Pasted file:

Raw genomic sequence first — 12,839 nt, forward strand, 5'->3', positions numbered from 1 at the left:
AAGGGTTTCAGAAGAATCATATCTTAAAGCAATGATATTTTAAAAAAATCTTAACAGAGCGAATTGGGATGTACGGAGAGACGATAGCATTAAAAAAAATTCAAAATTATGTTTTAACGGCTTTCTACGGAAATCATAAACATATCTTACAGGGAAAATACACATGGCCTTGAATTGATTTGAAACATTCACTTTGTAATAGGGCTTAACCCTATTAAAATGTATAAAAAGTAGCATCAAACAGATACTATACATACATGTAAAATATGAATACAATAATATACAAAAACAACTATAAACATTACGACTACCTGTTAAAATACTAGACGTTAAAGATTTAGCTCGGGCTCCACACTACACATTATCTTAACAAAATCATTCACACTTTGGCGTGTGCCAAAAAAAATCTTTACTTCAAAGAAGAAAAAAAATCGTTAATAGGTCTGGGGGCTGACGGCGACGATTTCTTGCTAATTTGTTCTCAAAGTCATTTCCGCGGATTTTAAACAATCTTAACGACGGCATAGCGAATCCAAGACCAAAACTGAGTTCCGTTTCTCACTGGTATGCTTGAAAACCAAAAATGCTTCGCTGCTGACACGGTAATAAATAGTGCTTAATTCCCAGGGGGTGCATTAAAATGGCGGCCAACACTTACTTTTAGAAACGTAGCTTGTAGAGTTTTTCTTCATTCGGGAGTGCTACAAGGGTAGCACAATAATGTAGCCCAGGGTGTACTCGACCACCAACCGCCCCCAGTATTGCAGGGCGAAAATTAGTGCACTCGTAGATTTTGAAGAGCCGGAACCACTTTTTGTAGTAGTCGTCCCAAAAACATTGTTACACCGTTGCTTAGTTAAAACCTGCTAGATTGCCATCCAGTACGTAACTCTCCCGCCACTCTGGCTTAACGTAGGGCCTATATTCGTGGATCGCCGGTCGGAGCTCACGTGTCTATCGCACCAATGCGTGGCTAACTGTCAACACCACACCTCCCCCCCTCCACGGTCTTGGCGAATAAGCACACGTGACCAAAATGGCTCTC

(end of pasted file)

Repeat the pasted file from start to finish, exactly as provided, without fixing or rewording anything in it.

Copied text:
Raw genomic sequence first — 12,839 nt, forward strand, 5'->3', positions numbered from 1 at the left:
AAGGGTTTCAGAAGAATCATATCTTAAAGCAATGATATTTTAAAAAAATCTTAACAGAGCGAATTGGGATGTACGGAGAGACGATAGCATTAAAAAAAATTCAAAATTATGTTTTAACGGCTTTCTACGGAAATCATAAACATATCTTACAGGGAAAATACACATGGCCTTGAATTGATTTGAAACATTCACTTTGTAATAGGGCTTAACCCTATTAAAATGTATAAAAAGTAGCATCAAACAGATACTATACATACATGTAAAATATGAATACAATAATATACAAAAACAACTATAAACATTACGACTACCTGTTAAAATACTAGACGTTAAAGATTTAGCTCGGGCTCCACACTACACATTATCTTAACAAAATCATTCACACTTTGGCGTGTGCCAAAAAAAATCTTTACTTCAAAGAAGAAAAAAAATCGTTAATAGGTCTGGGGGCTGACGGCGACGATTTCTTGCTAATTTGTTCTCAAAGTCATTTCCGCGGATTTTAAACAATCTTAACGACGGCATAGCGAATCCAAGACCAAAACTGAGTTCCGTTTCTCACTGGTATGCTTGAAAACCAAAAATGCTTCGCTGCTGACACGGTAATAAATAGTGCTTAATTCCCAGGGGGTGCATTAAAATGGCGGCCAACACTTACTTTTAGAAACGTAGCTTGTAGAGTTTTTCTTCATTCGGGAGTGCTACAAGGGTAGCACAATAATGTAGCCCAGGGTGTACTCGACCACCAACCGCCCCCAGTATTGCAGGGCGAAAATTAGTGCACTCGTAGATTTTGAAGAGCCGGAACCACTTTTTGTAGTAGTCGTCCCAAAAACATTGTTACACCGTTGCTTAGTTAAAACCTGCTAGATTGCCATCCAGTACGTAACTCTCCCGCCACTCTGGCTTAACGTAGGGCCTATATTCGTGGATCGCCGGTCGGAGCTCACGTGTCTATCGCACCAATGCGTGGCTAACTGTCAACACCACACCTCCCCCCCTCCACGGTCTTGGCGAATAAGCACACGTGACCAAAATGGCTCTC